Sunday, August 9, 2015

Knitting Heavy, Knitting Light

There's no end to the puns I can make with the subject of this post.  I'll pass on that temptation, though, to discuss my latest revelation, which came upon me while browsing Ravelry.  I saw a project page in which the knitter had posted the total weight of her sweater, as though proud of it.  I had never thought of checking the weight of a finished sweater, but now I got my little scale out and began.

I started with the ones I have on hand.  As a disclaimer, I don't mean these to be a fashion show.  Some of the sweaters are nearly 10 years old and none are what I consider a total success.  Hopefully, as I study the information here, I can plan to knit sweaters that are more of a success.

The links to my Ravelry project page for each of these are listed below.  They are in the same order as the photos of each sweater, going from left to right of each row and starting at the top row.

Straight Sleeved Cardi, 240 g., the lightest, less than half a pound.
Raveling Leaves, 244 g., or a mere half of a pound.
Eyelet Lace Pullover, 272 g. or .6 lbs.
Marli Pulli, 318 grams, or .7 lbs.
Effervescence, 366 g., or .8 lbs.
Heart Attack, 366 g., or .8 lbs.
Purple Cabana, 370 g., or .8 lbs.
Bianca's Jacket, 384 g., or .85 lbs.
Darker Rib Cardi, 388 g., or .86 lb.

Of course, it is obvious that the sweaters in the group above are mostly shorter, sleeveless, or knit with something other than wool or alpaca.  There's a couple of exceptions, but those are knit with lace weight yarn held double.  The three in the middle row are the most comfortable of these.  Since they land in the mid-range of the lighter sweaters, weight-wise, I am tempted to say that these sweaters, those between 300 and 400 grams in weight, are the most comfortable weight in this group.  The ones on the top are a little too light--I'd just as soon wear a t-shirt as one of those.  The ones in the bottom row are really too heavy for their construction, being either sleeveless or cropped.

Again, links are below, same order

Argyle Star, 396 g., or .87 lbs.
Green Jeans, 442 g., or about a pound.
Ripple Cardi, 448 g., or about a pound.
Definitely Me, 460 g., or about a pound.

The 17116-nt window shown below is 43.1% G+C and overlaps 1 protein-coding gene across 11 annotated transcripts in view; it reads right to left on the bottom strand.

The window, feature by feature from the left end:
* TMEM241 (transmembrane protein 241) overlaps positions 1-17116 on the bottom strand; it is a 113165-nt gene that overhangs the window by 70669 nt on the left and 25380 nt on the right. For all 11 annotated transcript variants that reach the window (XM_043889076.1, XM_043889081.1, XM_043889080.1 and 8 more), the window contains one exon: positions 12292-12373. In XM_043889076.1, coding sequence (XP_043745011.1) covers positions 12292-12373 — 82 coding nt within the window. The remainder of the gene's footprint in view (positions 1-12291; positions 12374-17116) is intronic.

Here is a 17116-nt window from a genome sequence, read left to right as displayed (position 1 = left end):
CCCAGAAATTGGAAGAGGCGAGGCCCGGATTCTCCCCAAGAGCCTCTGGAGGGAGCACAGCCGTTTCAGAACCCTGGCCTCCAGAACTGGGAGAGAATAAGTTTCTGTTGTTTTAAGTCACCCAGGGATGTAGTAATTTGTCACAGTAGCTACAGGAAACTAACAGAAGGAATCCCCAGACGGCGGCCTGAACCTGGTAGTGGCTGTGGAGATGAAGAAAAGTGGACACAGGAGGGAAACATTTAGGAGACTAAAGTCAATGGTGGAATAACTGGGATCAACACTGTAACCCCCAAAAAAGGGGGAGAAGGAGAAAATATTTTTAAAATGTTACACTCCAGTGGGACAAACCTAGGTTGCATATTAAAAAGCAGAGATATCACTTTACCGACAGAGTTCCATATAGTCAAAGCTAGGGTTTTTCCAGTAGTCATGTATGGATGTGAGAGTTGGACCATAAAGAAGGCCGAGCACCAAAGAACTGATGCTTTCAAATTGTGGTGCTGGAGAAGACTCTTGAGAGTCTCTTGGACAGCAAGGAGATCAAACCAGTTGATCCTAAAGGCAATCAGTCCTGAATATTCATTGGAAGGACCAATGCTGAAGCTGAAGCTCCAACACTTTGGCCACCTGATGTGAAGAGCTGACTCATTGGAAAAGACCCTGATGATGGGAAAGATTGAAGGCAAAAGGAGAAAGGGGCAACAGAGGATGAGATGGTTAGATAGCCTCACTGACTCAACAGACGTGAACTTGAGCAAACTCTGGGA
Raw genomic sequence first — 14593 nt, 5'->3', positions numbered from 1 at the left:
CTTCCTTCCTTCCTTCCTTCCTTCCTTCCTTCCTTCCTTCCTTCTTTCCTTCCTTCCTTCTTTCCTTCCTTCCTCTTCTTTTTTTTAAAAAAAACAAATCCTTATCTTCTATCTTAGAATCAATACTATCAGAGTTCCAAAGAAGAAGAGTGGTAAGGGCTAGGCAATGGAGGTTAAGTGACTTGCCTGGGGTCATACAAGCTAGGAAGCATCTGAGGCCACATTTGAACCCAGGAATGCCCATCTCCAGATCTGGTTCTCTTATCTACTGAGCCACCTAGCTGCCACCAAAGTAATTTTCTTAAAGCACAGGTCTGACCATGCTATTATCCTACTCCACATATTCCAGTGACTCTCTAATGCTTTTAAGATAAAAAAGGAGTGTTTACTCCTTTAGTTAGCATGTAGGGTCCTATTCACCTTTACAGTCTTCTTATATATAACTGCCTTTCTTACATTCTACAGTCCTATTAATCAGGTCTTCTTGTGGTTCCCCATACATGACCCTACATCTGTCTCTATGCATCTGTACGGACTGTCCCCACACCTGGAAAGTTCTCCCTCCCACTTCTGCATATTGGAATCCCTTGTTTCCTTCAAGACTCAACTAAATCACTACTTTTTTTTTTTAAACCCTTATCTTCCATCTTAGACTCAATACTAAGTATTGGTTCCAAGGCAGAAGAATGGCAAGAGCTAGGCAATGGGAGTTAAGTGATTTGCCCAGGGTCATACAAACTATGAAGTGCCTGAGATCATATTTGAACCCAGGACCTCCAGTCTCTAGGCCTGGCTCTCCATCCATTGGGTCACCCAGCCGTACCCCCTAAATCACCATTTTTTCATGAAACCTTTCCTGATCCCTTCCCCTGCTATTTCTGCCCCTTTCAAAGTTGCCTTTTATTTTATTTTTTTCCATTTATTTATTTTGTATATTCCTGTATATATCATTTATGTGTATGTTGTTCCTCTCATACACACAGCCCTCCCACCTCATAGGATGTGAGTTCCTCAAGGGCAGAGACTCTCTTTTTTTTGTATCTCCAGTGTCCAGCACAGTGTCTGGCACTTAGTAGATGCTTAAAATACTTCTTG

Educational, 466 grams, about a pound.
Bubble Pullover, 498 g., or 1.1 lbs.
PostGrad, 506 g., or 1.1 lbs.
Kitty, 646 g., or 1.4 lbs.
Pocket Cardi, 674 g., or 1.5 lbs.

Those in the top row, right at or a little over 400 grams in weight are fine.  As we go to the bottom of this group, however, we hit a problem.  That last sweater, though light for one that is heavily cabled and reaches to mid-thigh, is heavy enough to cause problems.  It sags; it slips; it's so huge I don't wear it much.  In fact, except for the first four, the weight of these sweaters has an effect on the fit and comfort.  Can I conclude that I prefer sweaters under 500 grams in weight?  Maybe.  Exploring this idea further, I have this one:

Southwest Mitered Jacket, 730 g., or 1.6 lbs.  That's a heavy sweater!  It's worsted-weight wool, garter stitch and oversize.  Still, I wear it when it is cold in the house and we don't want to turn up the heat.  I have one other sweater that may be even heavier.  It is cabled worsted weight wool.  I'll check the weight when I get it out of storage this fall.  As might be guessed, I don't wear it often.

Now to my present knitting.  The problem that began my thinking about sweater weight is my current project.  I may be knitting a sweater that weighs over 900 grams--more than 2 pounds!  It's cabled, alpaca and cormo wool, and half of the alpaca fiber is Suri alpaca.  Also oversize.  Heavy stuff.  Here's the link if you want to watch this potential disaster: Brigid/Erin

After this project, and a couple of more heavy sweaters, I will have rid my stash of old heavy yarn.  When I make my next sweater yarn purchase, I will consider total weight along with the usual other criteria.  I'm eager to try some of the newer yarns that claim to be both warm and light.

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